October 20th 2020
It should come as no surprise that here at Brickhunter, we love bricks.
They're an effective and affordable building material and bring creativity and colour to the architectural landscape of our towns and cities.
Because of this, we've decided to look at some of our favourite brick buildings.
Some of the UK's most beloved architecture is built with brick and it's still widely used today in houses, modern offices and commercial buildings. This is mainly because of the aesthetic properties they provide.
From famous landmarks to local oddities, there's plenty of buildings to look at so we'll dedicate a post to each one.
We'll look at the history of the building, what bricks were used to make it and why it's such a success.
To kick us off, we thought we'd go with one of the most iconic buildings in London, if not the UK - St. Pancras Station.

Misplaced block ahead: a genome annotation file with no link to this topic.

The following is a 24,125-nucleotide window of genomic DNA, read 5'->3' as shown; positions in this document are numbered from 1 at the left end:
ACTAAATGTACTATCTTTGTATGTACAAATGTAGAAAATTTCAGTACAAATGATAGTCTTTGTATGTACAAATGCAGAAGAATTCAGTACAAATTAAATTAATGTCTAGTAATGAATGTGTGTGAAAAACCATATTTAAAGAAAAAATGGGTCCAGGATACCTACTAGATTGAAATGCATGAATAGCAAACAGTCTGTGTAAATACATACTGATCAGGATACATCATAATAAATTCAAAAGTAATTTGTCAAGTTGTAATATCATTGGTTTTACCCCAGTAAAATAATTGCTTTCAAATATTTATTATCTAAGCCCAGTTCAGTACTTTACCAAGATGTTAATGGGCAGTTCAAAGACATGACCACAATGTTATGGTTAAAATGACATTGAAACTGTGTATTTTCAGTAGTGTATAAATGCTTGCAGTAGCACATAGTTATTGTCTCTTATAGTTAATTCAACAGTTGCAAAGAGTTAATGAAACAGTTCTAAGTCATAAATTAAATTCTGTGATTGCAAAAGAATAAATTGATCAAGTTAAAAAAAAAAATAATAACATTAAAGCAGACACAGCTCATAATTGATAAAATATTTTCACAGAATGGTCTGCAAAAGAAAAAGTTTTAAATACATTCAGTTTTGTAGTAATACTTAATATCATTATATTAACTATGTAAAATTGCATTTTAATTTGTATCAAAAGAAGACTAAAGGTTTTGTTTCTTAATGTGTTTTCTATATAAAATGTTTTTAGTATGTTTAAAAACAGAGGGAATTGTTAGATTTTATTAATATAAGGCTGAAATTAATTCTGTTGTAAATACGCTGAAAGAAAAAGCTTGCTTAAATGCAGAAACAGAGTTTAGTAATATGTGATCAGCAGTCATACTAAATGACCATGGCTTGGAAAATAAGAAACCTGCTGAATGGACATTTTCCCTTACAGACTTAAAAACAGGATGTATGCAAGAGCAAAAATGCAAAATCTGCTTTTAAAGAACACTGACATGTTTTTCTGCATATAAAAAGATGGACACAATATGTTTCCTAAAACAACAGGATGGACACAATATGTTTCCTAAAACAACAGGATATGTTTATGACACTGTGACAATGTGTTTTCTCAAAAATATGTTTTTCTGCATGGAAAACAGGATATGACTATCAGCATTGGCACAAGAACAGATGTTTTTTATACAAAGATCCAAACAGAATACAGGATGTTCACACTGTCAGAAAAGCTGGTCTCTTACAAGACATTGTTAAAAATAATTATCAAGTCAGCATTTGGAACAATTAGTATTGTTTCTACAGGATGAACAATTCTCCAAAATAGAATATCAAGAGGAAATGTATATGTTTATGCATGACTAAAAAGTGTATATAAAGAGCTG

Technically, it's the old Midland Grand Hotel façade that we'll be focusing on but frankly that's what everyone thinks of when you say St. Pancras, isn't it.
St. Pancras International train station is known for a number of things. For some it's the single sprung arch roof of the train shed itself or the fact that you can hop on a train to France.
For others, it's the pianos dotted around the concourse of the shopping area. It's certainly become a popular tourist destination in recent years.
But arguably the most recognisable and impressive feature of the station is the brick building at the front which faces Euston Road.
This Italian Gothic masterpiece which now holds the St. Pancras Renaissance Hotel is defined by its red bricks and gothic spires.